“It could have been a prurient voyeuristic mess. Instead, it was witty, tender and wistful.” Read on for the verdict on last night’s TV.

Master of Sex

Masters of Sex, Channel 4

“Last night’s pilot of this US import flew by in an amusing – not always intentionally so – mix of romping half-naked couples and grandstanding about the pursuit of scientific truth… Sheen and Caplan were good… and for all its occasional sludginess, the script had moments of sparkle too.”
Gerard O’Donovan, The Telegraph

“By the end of last night’s first episode I was none the wiser as to whether Masters was calculating, naive, emotionally cut-off or just a bit simple. Screenplays often take liberties with real lives to create more drama, but making Masters so detached and locating all the warmth and empathy in Johnson was taking binary writing to an extreme.”
John Crace, The Guardian

“The presence of that redoubtable Welsh actor Michael Sheen in the title role kept us on the right side of respectability, while Lizzy Caplan as Johnson had the mischievous smile necessary to set off his dournesss.”
Ellen E Jones, The Independent

“It could have been a prurient voyeuristic mess. Instead, thanks to Sheen and the outstanding Lizzy Caplan, as his assistant Virginia Johnson, it was witty, tender and wistful.”
Christopher Stevens, Daily Mail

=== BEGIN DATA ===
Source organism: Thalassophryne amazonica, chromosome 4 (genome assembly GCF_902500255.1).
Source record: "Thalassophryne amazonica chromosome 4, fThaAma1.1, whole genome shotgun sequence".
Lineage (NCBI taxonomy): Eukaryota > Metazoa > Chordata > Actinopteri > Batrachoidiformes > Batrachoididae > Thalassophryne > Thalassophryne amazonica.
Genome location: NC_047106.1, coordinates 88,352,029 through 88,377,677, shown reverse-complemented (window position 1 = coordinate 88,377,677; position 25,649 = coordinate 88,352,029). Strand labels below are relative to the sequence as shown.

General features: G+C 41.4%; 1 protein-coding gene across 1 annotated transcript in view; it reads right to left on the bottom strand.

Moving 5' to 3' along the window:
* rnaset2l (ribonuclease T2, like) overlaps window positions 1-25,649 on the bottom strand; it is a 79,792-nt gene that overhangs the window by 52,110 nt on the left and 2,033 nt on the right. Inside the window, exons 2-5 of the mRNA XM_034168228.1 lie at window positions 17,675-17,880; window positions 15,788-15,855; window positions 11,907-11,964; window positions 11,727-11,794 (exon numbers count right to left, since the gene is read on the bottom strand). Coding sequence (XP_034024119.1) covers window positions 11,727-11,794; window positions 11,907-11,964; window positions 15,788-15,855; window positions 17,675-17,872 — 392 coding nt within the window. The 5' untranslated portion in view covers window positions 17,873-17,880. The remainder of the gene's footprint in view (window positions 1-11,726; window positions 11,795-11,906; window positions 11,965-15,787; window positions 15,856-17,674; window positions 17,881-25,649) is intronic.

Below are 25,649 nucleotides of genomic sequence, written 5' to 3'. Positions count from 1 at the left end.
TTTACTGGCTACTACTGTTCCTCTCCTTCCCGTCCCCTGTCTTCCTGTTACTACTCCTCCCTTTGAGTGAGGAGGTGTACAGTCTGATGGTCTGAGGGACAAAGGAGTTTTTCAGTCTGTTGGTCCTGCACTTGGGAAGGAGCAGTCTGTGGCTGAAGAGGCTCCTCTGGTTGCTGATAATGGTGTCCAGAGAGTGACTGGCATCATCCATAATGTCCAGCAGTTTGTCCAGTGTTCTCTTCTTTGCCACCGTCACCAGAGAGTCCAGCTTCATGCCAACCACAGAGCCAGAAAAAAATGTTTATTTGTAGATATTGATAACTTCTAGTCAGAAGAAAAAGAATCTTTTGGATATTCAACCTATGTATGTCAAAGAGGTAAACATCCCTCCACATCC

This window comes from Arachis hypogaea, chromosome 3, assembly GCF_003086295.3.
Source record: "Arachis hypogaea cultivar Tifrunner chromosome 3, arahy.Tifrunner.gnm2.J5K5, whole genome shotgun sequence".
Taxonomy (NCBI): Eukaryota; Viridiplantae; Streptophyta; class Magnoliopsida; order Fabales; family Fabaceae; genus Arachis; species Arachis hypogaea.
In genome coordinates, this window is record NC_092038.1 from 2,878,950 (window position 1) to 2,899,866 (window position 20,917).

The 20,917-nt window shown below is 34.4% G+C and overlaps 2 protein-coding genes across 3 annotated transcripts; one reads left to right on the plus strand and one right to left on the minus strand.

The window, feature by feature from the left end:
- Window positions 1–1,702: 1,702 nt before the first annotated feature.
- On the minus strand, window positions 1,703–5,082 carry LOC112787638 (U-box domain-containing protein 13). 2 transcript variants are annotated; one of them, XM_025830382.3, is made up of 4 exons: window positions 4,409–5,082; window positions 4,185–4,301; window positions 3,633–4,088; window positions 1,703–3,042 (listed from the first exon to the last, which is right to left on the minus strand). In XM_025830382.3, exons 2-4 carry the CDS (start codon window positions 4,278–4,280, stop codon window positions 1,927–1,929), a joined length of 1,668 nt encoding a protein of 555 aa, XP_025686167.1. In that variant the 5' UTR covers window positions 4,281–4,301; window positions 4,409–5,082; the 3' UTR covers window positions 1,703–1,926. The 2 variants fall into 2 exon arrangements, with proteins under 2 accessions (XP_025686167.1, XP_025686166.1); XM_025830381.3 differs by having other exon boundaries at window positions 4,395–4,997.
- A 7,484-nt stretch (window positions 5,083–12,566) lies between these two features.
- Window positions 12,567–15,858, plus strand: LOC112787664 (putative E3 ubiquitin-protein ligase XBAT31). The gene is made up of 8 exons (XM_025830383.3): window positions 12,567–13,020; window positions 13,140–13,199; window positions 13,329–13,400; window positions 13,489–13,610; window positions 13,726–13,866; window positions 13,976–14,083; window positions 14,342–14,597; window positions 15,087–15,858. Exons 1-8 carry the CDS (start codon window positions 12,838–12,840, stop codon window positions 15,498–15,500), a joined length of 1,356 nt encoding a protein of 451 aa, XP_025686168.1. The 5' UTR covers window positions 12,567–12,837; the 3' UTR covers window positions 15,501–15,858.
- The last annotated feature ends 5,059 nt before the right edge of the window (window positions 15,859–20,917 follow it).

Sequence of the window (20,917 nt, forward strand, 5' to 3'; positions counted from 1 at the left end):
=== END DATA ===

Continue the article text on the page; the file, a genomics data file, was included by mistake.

“The pilot stank: for all its cable-only content, if it had a tone at all it was of a TV movie.”
Andrew Billen, The Times

“It could in some pairs of hands have ended up being rather tedious: enough bare flesh to satisfy certain audiences and alongside it lots of painfully self-conscious scenes where people speak throatily to each other against a jazz soundtrack while blowing smoke rings (in other words, Mad Men). What redeems this show from that fate is its humour, its ability never to forget the absurdities of the situation.”
Matt Baylis, Daily Express

The Art of Australia, BBC4

“This first episode was probably as good an introduction to the first 100 years of Australian art since colonisation as a layperson could want.”
John Crace, The Guardian

“Like sponge itself, I can take or leave GBBO. The sadist in me found this episode very tasty.”
Andrew Billen, The Times